World is getting tired of Ukraine conflict – Brazil’s Lula
Countries around the world are beginning to grow weary of the ongoing military conflict between Moscow and Kiev, Brazilian President Luiz Inacio Lula da Silva told reporters on Wednesday.
“The world is starting to get tired. Countries are starting to get tired,” he said following a two-day meeting of EU and Latin American leaders in Brussels, as quoted by Bloomberg.
The Brazilian president predicted that there will eventually come a moment when there will be peace in Ukraine, and insisted that a group of countries will have to be able to talk to both Moscow and Kiev
Lula, who has been pushing for a peace deal between Russia and Ukraine, also objected to efforts to single out Moscow as the sole culprit behind the conflict. He insisted that Ukrainian President Vladimir Zelensky, as well as US leader Joe Biden, were equally to blame for failing to negotiate with Russian leader Vladimir Putin to prevent the conflict.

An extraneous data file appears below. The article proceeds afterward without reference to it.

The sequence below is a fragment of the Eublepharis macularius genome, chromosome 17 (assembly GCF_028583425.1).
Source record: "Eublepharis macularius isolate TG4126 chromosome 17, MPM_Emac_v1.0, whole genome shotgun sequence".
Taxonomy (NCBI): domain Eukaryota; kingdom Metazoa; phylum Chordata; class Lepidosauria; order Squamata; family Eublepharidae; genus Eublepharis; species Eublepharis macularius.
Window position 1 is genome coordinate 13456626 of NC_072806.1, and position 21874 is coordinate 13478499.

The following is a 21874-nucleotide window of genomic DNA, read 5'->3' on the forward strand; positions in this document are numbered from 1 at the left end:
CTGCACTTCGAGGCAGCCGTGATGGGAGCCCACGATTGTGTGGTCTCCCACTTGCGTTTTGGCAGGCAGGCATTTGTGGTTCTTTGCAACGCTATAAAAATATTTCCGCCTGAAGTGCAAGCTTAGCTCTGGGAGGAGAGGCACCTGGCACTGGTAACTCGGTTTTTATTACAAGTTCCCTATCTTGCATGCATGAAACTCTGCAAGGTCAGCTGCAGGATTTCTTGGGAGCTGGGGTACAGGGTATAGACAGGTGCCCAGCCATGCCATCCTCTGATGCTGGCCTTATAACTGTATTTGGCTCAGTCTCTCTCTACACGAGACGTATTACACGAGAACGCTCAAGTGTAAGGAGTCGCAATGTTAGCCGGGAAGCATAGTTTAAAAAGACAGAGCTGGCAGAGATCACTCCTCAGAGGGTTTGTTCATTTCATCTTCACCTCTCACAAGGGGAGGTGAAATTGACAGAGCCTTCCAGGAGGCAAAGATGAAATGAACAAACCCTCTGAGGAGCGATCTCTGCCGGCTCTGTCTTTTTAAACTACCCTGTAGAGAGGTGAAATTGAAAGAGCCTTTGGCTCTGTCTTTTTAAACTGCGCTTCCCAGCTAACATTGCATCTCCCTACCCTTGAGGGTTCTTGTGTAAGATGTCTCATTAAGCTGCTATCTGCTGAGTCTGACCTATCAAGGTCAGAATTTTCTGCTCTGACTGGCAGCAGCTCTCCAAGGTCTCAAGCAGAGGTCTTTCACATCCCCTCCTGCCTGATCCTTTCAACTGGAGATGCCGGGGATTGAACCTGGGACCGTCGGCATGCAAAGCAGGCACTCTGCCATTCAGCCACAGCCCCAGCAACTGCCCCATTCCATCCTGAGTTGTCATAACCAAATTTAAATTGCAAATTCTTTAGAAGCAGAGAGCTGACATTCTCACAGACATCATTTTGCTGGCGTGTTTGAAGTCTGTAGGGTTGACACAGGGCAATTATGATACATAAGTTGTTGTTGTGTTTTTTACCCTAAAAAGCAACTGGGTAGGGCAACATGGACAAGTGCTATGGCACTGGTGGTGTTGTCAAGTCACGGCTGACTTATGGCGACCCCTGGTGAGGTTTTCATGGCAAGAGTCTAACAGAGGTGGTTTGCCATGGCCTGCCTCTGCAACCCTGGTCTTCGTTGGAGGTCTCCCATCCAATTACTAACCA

During this week’s summit between the EU and the Community of South American and Caribbean States (CELAC), European officials had hoped to sign a final statement which would feature an explicit condemnation of Russia’s actions in Ukraine. However, EU leaders failed to persuade all of their Latin American counterparts, as a number of states, including Brazil and Nicaragua, objected to the inclusion of any strong language on Russia in the document.
The final declaration, which included promises of investment and several deals, ended up being signed by all members of the summit except Nicaragua, which objected to the inclusion of even a single paragraph referring to the Ukraine conflict.
Despite NATO’s commitment to stand with Ukraine “for as long as it takes,” a number of Western officials have recently started to predict that support for Kiev could soon begin to wane as “war fatigue” sets in over the prolonged conflict.
Last week, Czech President Petr Pavel stated that Ukraine should aim to regain as much territory as possible before the 2024 US presidential elections, which could see Kiev’s backers in Washington reconsider the volume of military aid sent to Ukraine.
In March, Slovakian President Zuzana Caputova also warned that military aid for Kiev was not unlimited and claimed that public support for Ukraine was “running out.”